Body Corporate Matters - Exploring Voting Disqualifications in Sectional Title Schemes

By Jennifer Paddock

Owners of units in sectional title schemes are becoming more and more educated and familiar with the prescribed management rules (PMRs) made under the regulations to the Sectional Titles Schemes Management Act No. 8 of 2011, which apply to most schemes. This means that scheme managers need to be more on top of their game than ever. 

Jennifer Paddock

Jennifer Paddock

In this article I unpack the provisions in the PMRs that deal with voting disqualifications and the implications these provisions have on quorum requirements. If you understand these you will be less likely to find yourself on the other side of a Community Schemes Ombud Service (CSOS) application brought by a clued-up owner challenging the validity of a body corporate resolution and/or general meeting. 

1. PMR 20(2) – When owners are not allowed to vote:

An owner’s entitlement to vote on ordinary resolutions is revoked in the following circumstances: 


If an owner fails or refuses to pay the body corporate any amount due after a court or adjudicator has issued a judgment or order against them for payment of that amount, the owner is not allowed to vote for ordinary resolutions. This disqualification only stops an owner from voting for ordinary resolutions if there is an outstanding court order or CSOS order against them and, despite the order, the owner still refuses to pay. An owner who has fallen into arrears but does not have a formal order to pay the arrears is still entitled to vote for all resolutions.


If an owner persists in violating any of the conduct rules despite a court or CSOS adjudicator’s order to refrain from breaching the rules, the owner is not allowed to vote for ordinary resolutions. Again, this disqualification only applies if there is a formal court or adjudication order in place ordering the breach/s to stop and, despite such order, the owner continues to breach the conduct rules.

It is important to note that an owner who is disqualified from voting due to one of the above circumstances is still entitled to vote for special and unanimous resolutions.

2. PMR 14(3) – When trustees are not allowed to vote: 

A trustee is not entitled to vote on any:

a) contract or dispute involving the body corporate in which the trustee is directly involved; and

b) any other matter in which the trustee has a personal interest, whether directly or indirectly.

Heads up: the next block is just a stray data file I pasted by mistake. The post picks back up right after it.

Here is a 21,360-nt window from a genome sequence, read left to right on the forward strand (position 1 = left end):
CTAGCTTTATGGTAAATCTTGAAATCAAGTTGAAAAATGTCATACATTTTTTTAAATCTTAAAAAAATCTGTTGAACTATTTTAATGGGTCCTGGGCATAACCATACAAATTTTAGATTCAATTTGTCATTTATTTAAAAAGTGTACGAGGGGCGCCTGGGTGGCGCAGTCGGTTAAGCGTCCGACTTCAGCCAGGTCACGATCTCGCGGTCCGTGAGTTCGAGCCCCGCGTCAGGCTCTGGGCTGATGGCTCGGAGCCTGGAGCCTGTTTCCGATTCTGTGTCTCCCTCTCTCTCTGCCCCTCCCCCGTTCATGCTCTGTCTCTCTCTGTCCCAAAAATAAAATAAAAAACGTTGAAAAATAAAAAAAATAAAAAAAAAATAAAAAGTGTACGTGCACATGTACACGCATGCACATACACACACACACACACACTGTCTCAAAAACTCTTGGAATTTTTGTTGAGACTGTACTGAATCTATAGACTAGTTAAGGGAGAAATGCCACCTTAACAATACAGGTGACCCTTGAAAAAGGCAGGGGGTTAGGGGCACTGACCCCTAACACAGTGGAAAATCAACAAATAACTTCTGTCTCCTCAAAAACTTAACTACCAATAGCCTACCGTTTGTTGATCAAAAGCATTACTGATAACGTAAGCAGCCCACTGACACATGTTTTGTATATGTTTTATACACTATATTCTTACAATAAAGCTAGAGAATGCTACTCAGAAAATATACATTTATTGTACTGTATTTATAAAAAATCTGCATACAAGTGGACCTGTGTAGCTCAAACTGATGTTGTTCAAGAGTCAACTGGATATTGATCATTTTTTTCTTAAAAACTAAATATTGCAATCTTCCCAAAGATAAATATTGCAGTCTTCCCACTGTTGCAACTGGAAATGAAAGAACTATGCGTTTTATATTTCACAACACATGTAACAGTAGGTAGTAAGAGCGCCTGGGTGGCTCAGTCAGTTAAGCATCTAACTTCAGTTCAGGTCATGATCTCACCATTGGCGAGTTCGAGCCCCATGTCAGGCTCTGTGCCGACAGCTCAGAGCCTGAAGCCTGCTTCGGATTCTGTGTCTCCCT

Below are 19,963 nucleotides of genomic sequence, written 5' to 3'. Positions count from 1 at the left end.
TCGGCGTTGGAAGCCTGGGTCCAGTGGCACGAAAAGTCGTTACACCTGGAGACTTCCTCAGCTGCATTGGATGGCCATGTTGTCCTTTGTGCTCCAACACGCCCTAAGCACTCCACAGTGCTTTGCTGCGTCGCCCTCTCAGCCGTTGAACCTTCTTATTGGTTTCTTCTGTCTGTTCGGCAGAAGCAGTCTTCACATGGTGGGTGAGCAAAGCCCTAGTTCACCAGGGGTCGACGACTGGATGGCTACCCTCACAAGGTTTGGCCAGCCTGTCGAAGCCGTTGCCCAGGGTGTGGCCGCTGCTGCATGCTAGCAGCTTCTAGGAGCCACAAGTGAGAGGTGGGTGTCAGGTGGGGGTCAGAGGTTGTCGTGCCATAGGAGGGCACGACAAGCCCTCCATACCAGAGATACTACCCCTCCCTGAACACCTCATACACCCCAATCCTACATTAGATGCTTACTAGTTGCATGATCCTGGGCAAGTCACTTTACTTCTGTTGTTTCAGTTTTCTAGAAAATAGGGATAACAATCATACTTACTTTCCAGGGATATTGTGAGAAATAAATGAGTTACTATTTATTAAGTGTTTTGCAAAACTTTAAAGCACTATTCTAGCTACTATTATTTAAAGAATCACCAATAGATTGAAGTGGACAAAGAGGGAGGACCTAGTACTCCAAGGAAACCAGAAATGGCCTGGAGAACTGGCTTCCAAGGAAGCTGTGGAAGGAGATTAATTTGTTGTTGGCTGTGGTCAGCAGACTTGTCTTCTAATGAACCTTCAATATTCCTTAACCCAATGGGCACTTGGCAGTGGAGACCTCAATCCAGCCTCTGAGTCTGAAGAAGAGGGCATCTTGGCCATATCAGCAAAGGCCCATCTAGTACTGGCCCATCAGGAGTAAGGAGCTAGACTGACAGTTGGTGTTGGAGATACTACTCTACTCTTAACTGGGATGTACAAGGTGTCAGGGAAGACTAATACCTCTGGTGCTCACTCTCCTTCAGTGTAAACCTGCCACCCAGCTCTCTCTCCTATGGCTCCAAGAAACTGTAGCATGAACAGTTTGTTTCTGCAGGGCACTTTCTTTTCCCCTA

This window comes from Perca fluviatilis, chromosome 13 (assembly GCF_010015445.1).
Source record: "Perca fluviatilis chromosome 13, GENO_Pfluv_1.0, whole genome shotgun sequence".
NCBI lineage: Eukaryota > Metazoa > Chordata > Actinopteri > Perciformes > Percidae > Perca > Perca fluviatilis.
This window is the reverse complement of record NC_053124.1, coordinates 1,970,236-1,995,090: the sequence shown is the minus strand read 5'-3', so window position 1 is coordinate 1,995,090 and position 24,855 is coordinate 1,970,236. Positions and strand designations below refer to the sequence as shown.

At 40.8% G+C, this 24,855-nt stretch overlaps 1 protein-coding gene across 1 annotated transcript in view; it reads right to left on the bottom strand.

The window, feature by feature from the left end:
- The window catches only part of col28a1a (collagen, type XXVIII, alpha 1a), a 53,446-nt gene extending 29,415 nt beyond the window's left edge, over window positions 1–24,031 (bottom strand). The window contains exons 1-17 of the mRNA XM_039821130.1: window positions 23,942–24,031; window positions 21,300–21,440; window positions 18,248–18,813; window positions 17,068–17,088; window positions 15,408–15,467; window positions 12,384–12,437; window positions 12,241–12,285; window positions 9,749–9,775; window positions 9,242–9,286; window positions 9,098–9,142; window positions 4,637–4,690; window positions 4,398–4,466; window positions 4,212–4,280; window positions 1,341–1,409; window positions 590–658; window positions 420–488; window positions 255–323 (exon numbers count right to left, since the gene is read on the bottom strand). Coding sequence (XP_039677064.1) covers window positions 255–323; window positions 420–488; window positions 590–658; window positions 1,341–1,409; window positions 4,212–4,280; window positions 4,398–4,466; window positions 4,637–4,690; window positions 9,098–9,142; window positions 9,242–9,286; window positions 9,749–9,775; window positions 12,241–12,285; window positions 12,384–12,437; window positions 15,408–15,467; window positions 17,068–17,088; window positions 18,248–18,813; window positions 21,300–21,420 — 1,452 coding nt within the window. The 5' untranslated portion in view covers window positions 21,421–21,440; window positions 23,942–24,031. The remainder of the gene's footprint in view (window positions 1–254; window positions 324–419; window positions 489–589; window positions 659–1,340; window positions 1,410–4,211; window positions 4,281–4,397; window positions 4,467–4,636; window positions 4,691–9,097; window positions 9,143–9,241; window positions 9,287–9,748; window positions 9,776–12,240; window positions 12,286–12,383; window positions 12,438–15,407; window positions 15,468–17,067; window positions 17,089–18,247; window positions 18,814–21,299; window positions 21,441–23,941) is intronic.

The purpose of this disqualification is to avoid any conflict between the trustees’ personal interests and those of the body corporate which they are serving. 

3. PMR 16(3) – When the developer is not allowed to vote:

At the first general meeting of a new sectional title scheme, the developer is not entitled to vote on the following motions:

a) the motion to approve evidence of income and expenditure concerning the management of the scheme from the date of the first occupation of any unit until the date of establishment of the body corporate during the initial period; 

b) the motion to approve the financial statements relating to the management of the scheme from the date of establishment of the body corporate to the date of notice of the first general meeting;

c) the motion to ratify or not ratify any contract entered into by the developer on behalf of the body corporate;

d) the motion confirming that the developer has furnished the body corporate with copies of all the documents that the developer is obliged to hand over to the body corporate (including a copy of the sectional plan, a rates clearance certificate from the local council confirming that all rates up to the date of establishment of the body corporate have been paid, and proof of the scheme’s income and expenditure from date of occupation of the first unit until the date the body corporate was established);

e)  the motion confirming that the developer has paid over to the body corporate the residue of the income referred to above.

4. PMR 20(3) – Votes of sections owned by the body corporate don’t count:

Any votes associated with sections that are registered in the name of the body corporate are considered abstentions and therefore don’t count. 

The body corporate itself cannot have voting rights at its own meetings or in the decision-making process. This provision ensures that decisions are made solely based on member votes, reflecting the will of the members of the body corporate.

5. PMR 19(2) and (3) – Impact on quorum requirements:

The disqualifications mentioned above have implications for the calculation of a quorum in sectional title schemes. 

PMR 19(2) specifies how many body corporate members must be present or represented at a general meeting to constitute a quorum and it states that only members who are entitled to vote must be counted for this purpose. This means that persons who are disqualified from voting must not be counted for the purposes of establishing a quorum.

It is important to note that in terms of PMR 19(2) and (3) the value of votes associated with sections registered in the name of the body corporate or the developer is not taken into account when establishing a quorum.

6. Conclusion:

Understanding the disqualifications from voting in sectional title schemes is crucial for sectional title scheme managers to ensure that general meeting quorums are properly constituted and that body corporate resolutions are legally binding.

Courtesy: Paddocks Press

Paddocks Sectional Title Body Corporate Administration

Article reference: Paddocks Press: Volume 19, Issue 2.

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This article is published under the Creative Commons Attribution license.

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